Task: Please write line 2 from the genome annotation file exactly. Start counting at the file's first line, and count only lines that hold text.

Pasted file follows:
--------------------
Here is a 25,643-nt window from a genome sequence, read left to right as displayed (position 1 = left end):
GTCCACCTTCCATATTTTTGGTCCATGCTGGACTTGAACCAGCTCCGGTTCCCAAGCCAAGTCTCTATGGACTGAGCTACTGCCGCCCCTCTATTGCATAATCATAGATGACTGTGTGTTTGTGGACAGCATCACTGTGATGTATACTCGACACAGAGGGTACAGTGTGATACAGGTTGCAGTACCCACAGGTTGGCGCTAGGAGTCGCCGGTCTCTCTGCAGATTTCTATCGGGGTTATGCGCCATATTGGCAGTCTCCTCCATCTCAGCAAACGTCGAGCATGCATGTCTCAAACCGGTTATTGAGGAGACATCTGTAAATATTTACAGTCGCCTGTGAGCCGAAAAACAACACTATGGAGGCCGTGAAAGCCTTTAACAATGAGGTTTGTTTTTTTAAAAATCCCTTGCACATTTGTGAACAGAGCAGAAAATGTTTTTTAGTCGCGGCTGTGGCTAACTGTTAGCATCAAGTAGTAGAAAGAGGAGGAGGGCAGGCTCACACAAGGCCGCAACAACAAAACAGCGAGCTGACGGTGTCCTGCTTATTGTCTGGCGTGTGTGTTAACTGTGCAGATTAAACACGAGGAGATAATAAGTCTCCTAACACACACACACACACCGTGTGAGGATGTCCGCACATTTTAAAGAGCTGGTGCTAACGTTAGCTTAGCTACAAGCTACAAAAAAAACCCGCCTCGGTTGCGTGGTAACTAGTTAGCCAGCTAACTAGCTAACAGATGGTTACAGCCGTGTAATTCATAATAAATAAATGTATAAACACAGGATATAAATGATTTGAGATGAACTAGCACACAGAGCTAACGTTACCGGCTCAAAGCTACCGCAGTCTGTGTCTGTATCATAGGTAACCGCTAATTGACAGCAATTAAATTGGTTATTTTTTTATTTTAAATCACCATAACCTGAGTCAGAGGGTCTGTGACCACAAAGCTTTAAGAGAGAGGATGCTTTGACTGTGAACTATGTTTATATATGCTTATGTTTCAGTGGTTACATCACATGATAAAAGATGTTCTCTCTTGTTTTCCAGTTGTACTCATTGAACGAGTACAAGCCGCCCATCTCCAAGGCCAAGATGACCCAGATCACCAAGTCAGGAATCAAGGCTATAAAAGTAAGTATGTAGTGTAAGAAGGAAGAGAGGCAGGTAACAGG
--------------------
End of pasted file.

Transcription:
GTCCACCTTCCATATTTTTGGTCCATGCTGGACTTGAACCAGCTCCGGTTCCCAAGCCAAGTCTCTATGGACTGAGCTACTGCCGCCCCTCTATTGCATAATCATAGATGACTGTGTGTTTGTGGACAGCATCACTGTGATGTATACTCGACACAGAGGGTACAGTGTGATACAGGTTGCAGTACCCACAGGTTGGCGCTAGGAGTCGCCGGTCTCTCTGCAGATTTCTATCGGGGTTATGCGCCATATTGGCAGTCTCCTCCATCTCAGCAAACGTCGAGCATGCATGTCTCAAACCGGTTATTGAGGAGACATCTGTAAATATTTACAGTCGCCTGTGAGCCGAAAAACAACACTATGGAGGCCGTGAAAGCCTTTAACAATGAGGTTTGTTTTTTTAAAAATCCCTTGCACATTTGTGAACAGAGCAGAAAATGTTTTTTAGTCGCGGCTGTGGCTAACTGTTAGCATCAAGTAGTAGAAAGAGGAGGAGGGCAGGCTCACACAAGGCCGCAACAACAAAACAGCGAGCTGACGGTGTCCTGCTTATTGTCTGGCGTGTGTGTTAACTGTGCAGATTAAACACGAGGAGATAATAAGTCTCCTAACACACACACACACACCGTGTGAGGATGTCCGCACATTTTAAAGAGCTGGTGCTAACGTTAGCTTAGCTACAAGCTACAAAAAAAACCCGCCTCGGTTGCGTGGTAACTAGTTAGCCAGCTAACTAGCTAACAGATGGTTACAGCCGTGTAATTCATAATAAATAAATGTATAAACACAGGATATAAATGATTTGAGATGAACTAGCACACAGAGCTAACGTTACCGGCTCAAAGCTACCGCAGTCTGTGTCTGTATCATAGGTAACCGCTAATTGACAGCAATTAAATTGGTTATTTTTTTATTTTAAATCACCATAACCTGAGTCAGAGGGTCTGTGACCACAAAGCTTTAAGAGAGAGGATGCTTTGACTGTGAACTATGTTTATATATGCTTATGTTTCAGTGGTTACATCACATGATAAAAGATGTTCTCTCTTGTTTTCCAGTTGTACTCATTGAACGAGTACAAGCCGCCCATCTCCAAGGCCAAGATGACCCAGATCACCAAGTCAGGAATCAAGGCTATAAAAGTAAGTATGTAGTGTAAGAAGGAAGAGAGGCAGGTAACAGG